Trichomes were isolated from frozen stems using the method of Aziz et al. [46] and RNA extracted using Tri Reagent (Sigma, Gillingham, UK). Total RNA for the remaining cDNA samples was extracted according to the method of Dean et al. [47] and mRNA was isolated using DynalBeads (Invitrogen, Paisley, UK). Total RNA was extracted using Trizol for the microarray samples (Invitrogen, Paisley, UK) and purified using RNeasy spin columns (Qiagen, Crawley, UK).

Sequencing of cDNA libraries

See Additional file 11: Tobacco EST generation.doc for description of the construction and processing of the cDNA libraries. cDNA clones were single pass sequenced from the 5' end using the M13 primer. All sequence information was collated and trimmed for vector sequence. Sequences from the TT1, TT2, TT3, TT4 and TT5 libraries had their 5' sequence tags removed after assignment to their respective libraries. All EST sequences were uploaded to dbEST at NCBI (Genbank accession numbers DV075759, DV157477-DV162736, DV998727-DV998768, DV998776-DV998788, DV998796-DV999999, EB424600-EB452264, EB677167-EB684271, FG633215-FG645637 and FL577778-FL577786).

Additional file 11. Tobacco EST generation. Supplementary text with more detailed description of production and processing of EST library samples.

Format: DOC Size: 31KB Download file

This file can be viewed with: Microsoft Word ViewerOpen Data

Generation of tobacco unigene sequences for microarray design

ESTs were assembled into a unigene set using CAP3 [48] with parameters set as p = 95 and o = 40. Sequences were filtered for polyA tails, low complexity, low quality and short sequences. Sequences were further processed to mask repeat, vector and organelle sequences using EGassembler http://egassembler.hgc.jp webcite. Unigenes were annotated using BLASTX based on the best hit (e-value <1 × 10-10) against a database of protein sequences from Arabidopsis thaliana (The Arabidopsis Information Resource [TAIR] 7.0 release) and also using the program Blast2GO [49] against a database of non-redundant proteins from Genbank.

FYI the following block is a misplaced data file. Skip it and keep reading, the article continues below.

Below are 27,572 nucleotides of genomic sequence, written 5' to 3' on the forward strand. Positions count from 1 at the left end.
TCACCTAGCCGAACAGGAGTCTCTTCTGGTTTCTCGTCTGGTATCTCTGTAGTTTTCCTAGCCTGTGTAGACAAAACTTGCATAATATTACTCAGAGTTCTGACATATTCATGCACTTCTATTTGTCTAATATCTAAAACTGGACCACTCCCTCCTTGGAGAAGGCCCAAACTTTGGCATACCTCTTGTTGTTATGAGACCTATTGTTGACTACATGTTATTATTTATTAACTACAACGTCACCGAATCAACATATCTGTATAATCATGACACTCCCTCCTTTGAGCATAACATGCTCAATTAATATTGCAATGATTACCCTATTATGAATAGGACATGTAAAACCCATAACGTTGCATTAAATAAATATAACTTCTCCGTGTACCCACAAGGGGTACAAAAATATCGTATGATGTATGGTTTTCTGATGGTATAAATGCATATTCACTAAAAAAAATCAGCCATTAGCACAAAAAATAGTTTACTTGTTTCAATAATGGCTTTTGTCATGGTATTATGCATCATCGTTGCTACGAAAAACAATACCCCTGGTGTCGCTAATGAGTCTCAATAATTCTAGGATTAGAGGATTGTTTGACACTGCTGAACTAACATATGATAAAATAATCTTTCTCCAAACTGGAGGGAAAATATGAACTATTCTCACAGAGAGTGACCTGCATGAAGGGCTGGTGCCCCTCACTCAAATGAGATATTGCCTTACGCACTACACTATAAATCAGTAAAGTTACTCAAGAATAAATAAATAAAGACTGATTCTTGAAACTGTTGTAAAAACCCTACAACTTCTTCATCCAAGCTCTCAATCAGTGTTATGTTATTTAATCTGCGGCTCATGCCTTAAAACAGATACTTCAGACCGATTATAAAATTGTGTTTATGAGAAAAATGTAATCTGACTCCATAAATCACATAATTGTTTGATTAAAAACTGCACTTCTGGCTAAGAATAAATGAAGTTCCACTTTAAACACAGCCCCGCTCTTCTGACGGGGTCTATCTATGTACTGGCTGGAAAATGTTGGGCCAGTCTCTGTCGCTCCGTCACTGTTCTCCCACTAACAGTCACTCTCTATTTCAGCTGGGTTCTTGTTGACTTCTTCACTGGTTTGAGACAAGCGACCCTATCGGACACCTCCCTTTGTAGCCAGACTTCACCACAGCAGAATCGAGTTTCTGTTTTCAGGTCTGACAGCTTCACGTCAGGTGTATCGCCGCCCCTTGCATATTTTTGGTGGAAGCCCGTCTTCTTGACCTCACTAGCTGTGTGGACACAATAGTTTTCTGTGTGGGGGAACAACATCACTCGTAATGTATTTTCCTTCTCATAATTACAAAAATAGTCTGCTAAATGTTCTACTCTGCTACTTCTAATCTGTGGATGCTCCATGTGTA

Microarray data analysis

Samples were run from 5 independent biological replicates for each tissue type in TobEA. All of the microarray data is available from ArrayExpress (E-MTAB-176). The data set includes an additional 5 microarrays (samples 41, 58, 59, 61 and 79), that were excluded from the statistical analysis of this study to maintain a balanced design, but are present in the SEDM data set. All microarray data were pre-processed using the MAS5 algorithm to facilitate the future addition of further samples to TobEA [29]. Statistical tests were carried out as described in the text using the program GeneSpring ver 10.0 (Agilent, Winnersh, UK) with Benjamini and Hochberg false discovery rate multiple testing correction (MTC; [50]). GO analysis was carried out using a custom Perl script based on GO annotation from the TAIR 8 release (as of April 2009). Only genes with a significant BLASTX hit to Arabidopsis were included in a fishers exact test (with Benjamini and Hochberg MTC [50]) comparing the test list with the whole array as a background list. TF co-expression networks were produced using the tool Biolayout 3D ver 3.0 [33], with a Pearson correlation value of 0.8.

Mapping of TFs to unigenes on the microarray